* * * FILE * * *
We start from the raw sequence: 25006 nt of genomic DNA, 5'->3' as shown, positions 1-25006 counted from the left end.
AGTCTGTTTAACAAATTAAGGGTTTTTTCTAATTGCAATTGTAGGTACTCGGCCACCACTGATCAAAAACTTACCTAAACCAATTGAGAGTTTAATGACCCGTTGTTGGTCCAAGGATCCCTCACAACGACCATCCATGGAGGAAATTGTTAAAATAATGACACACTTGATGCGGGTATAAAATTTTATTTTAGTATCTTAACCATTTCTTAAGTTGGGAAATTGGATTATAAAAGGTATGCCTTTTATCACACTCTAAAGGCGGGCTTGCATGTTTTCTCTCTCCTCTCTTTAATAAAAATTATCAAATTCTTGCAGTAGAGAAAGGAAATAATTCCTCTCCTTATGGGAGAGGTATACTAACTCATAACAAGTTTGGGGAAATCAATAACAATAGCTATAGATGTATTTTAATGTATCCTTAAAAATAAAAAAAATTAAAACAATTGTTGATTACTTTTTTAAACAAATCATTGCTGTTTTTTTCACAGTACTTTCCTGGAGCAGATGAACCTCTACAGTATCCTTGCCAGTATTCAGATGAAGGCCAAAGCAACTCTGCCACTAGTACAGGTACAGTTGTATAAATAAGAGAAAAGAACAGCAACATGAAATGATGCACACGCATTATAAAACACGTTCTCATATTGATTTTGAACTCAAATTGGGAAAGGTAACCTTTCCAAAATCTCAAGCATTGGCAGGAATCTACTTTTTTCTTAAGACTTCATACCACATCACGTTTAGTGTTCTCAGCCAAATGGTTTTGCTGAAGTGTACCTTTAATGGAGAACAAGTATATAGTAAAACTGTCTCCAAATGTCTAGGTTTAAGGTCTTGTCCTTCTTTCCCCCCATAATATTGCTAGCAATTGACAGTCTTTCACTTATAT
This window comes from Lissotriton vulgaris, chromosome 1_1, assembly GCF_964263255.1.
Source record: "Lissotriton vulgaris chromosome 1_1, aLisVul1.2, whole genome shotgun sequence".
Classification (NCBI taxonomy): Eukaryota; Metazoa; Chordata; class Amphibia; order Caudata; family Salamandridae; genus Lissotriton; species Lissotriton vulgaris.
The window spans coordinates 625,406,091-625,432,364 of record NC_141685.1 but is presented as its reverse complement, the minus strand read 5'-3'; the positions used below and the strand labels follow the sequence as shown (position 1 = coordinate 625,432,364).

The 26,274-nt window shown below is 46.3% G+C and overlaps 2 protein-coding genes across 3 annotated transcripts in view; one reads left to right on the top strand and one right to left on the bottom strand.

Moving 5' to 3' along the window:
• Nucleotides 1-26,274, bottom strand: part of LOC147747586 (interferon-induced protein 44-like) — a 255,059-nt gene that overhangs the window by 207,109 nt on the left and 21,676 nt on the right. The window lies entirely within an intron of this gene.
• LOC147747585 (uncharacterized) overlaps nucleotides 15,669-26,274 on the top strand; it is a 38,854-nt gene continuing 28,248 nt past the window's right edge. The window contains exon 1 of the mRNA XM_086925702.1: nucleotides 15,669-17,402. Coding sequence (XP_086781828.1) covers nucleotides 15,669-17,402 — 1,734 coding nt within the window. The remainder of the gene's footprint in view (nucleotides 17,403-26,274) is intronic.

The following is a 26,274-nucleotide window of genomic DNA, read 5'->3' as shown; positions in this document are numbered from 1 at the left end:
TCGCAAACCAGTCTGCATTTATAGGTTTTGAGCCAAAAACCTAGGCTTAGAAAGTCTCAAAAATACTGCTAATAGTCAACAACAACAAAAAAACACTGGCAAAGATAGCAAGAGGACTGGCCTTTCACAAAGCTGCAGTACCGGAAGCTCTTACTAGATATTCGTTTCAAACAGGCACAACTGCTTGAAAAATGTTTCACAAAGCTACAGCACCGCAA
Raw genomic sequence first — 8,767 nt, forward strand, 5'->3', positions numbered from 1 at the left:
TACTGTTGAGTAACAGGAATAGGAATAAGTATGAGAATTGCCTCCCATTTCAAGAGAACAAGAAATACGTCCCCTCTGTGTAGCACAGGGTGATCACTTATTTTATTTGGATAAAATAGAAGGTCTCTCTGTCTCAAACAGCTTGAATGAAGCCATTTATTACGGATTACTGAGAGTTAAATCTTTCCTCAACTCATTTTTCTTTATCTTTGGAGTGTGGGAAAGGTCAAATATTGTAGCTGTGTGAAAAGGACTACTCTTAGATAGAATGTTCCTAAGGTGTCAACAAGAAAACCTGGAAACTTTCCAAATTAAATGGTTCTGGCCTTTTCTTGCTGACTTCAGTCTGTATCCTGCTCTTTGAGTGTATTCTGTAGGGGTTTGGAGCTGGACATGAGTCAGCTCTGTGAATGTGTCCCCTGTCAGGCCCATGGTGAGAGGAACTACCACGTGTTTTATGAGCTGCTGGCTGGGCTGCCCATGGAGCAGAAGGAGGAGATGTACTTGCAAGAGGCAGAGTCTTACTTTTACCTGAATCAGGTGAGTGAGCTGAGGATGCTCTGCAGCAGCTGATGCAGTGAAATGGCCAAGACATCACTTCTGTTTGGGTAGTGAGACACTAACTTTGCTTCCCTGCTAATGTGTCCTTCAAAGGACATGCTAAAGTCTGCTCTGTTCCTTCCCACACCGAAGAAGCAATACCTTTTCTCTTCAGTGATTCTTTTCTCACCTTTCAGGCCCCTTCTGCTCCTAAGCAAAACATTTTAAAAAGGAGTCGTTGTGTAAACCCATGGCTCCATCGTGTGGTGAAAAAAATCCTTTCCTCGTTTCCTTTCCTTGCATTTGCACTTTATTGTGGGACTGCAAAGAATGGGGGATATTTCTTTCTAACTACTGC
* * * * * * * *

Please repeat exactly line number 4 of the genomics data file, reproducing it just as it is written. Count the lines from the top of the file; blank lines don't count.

Source record: "Lissotriton vulgaris chromosome 1_1, aLisVul1.2, whole genome shotgun sequence".